With its Peacock Investor Day slated for Jan. 16, Comcast is expected to offer the analyst community a deeper look into its plans for the streaming service. But according to Barclays media analyst Kannan Venkateshwar, long time observers of the cable operator should know that it has been setting the stage for its entry into streaming for a decade.
That, wrote Venkateshwar, is a big departure from other companies who rushed into the streaming space. For Comcast he wrote, the transition to streaming has been through a series of slow and deliberate strategic moves.
The first sign of that strategy came in 2009, when Comcast’s first announced its intention to buy a 51% interest in NBCUniversal in 2009. It took Comcast about two years to clear the regulatory hurdles of that transaction and the cable operator bought the rest by 2013.
Venkateshwar wrote that Comcast bought content at the trough -- around the time Time Warner was splitting its cable and content businesses -- not at its peak like some recent services like Disney+. Fast forward to last year when everyone was scrambling to create its own streaming service, Comcast instead sold its stake in Hulu to Disney.
While Comcast had little input into Hulu (mainly a provision of getting regulatory approval for the NBCU purchase) the sale to Disney solved a couple of problems. For Disney, it gave that programming behemoth full control of a popular streaming platform. Comcast got a licensing deal for its content that was higher than what it was getting before, as well as a provision that Disney could buy out the stake for $27.5 billion by 2024.That last proviso, according to Barclays, provides the capital for Peacock, slated to debut in April.
“Fungibility of balance sheet sources and uses implies that proceeds from the sale of one domestic streaming service at a huge premium is being effectively used to fund a competing service with global scale,” Venkateshwar wrote.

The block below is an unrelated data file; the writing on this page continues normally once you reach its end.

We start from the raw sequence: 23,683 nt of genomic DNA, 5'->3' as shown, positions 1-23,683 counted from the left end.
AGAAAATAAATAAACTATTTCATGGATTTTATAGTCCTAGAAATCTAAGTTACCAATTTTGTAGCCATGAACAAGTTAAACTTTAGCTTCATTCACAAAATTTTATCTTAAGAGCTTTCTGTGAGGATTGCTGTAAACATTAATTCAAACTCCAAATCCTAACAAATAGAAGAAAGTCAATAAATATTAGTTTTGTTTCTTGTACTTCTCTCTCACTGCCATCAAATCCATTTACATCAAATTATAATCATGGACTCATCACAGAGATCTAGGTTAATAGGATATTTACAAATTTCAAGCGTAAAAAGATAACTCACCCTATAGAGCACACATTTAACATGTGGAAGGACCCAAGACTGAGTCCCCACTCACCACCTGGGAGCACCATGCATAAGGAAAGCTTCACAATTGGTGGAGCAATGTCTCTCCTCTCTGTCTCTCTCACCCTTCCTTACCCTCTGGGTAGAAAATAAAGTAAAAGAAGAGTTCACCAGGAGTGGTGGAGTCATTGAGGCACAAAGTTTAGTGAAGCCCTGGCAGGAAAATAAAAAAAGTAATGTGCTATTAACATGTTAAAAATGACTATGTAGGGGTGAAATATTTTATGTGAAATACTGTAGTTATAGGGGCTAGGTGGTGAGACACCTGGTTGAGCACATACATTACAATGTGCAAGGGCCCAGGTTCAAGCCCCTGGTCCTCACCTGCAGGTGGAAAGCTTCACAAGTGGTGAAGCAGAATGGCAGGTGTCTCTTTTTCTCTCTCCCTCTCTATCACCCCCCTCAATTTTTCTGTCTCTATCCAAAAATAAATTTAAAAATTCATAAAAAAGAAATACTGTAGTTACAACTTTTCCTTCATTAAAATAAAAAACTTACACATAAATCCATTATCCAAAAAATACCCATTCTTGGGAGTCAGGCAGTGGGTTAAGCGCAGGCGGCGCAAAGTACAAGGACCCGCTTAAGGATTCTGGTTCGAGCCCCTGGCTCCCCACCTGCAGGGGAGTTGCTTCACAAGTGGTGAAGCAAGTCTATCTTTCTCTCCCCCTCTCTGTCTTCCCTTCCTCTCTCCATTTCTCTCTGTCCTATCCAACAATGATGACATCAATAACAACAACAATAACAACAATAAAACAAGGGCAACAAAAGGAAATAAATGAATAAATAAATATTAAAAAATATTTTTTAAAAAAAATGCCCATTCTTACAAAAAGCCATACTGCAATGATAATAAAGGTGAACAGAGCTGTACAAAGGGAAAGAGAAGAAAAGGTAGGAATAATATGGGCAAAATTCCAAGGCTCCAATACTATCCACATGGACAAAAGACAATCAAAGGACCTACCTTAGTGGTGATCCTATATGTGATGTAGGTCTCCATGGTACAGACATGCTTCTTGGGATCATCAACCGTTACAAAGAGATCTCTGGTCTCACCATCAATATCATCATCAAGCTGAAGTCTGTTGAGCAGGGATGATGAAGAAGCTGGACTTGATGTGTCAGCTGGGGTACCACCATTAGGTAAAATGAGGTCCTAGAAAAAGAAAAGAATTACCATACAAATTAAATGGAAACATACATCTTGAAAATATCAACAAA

Comcast has been stacking the deck for streaming services for years. It was one of the first cable operators to launch a skinny bundle in 2013, and three years later, in 2016 it integrated the Netflix app onto its set-tops. Along the way, the company has been selling streaming back-end services to third parties through its Comcast Technology Services unit and its advanced advertising unit FreeWheel counts several over-the-top services as clients.
Peacock, which is expected to include content from NBCU’s pay TV networks like The Office and original programming, will be free to Comcast subscribers and pay TV customers that pay for NBCU’s networks. The jury is still out as to whether the company will charge a nominal fee for an ad-free version to other subscribers or to make an ad-supported option available to all for free.
Venkateshwar estimates that Comcast would offer an ad-supported service free to its subscribers, and charge $4.99 and $6.99 per month to others for an ad-supported and ad-free service, respectively.
Whatever the ultimate configuration, Venkateshwar wrote that Comcast has already done the heavy lifting to enable the ability to bundle broadband access, hardware and content, spending about $10 billion in software capex since 2014, which helped it launch streaming broadband-only service called Flex.
The media giant’s purchase of Sky in 2018 also adds to the mix through that British satellite services’ NowTV platform, which is becoming the launch-pad for Peacock.
But there still are some doubts. Comcast CFO Mike Cavanagh said earlier last year that the company expects Peacock to break even in its fifth year, and Comcast is spending less than Disney on content (about $2 billion over two years vs. $3.2 billion for Disney +). But Peacock is expected to have more than three times the content-hours that Disney + has -- 15,000 hours vs. 4,700 hours for Disney. That could imply an over-reliance on lower cost library content like comedy shows, which could be a differentiating factor but also harken to an earlier failed streaming service, Seeso. Seeso shut down in 2017 after less than two years. According to some observers, the comedy-centric service failed because much of its content (SNL reruns, classic Monty Python bits and some originals) was available elsewhere and it likely would have been more profitable with an ad-supported model than a subscription model.
So far, it appears that Peacock is learning from those lessons. The answers, hopefully, will be revealed on Jan. 16.
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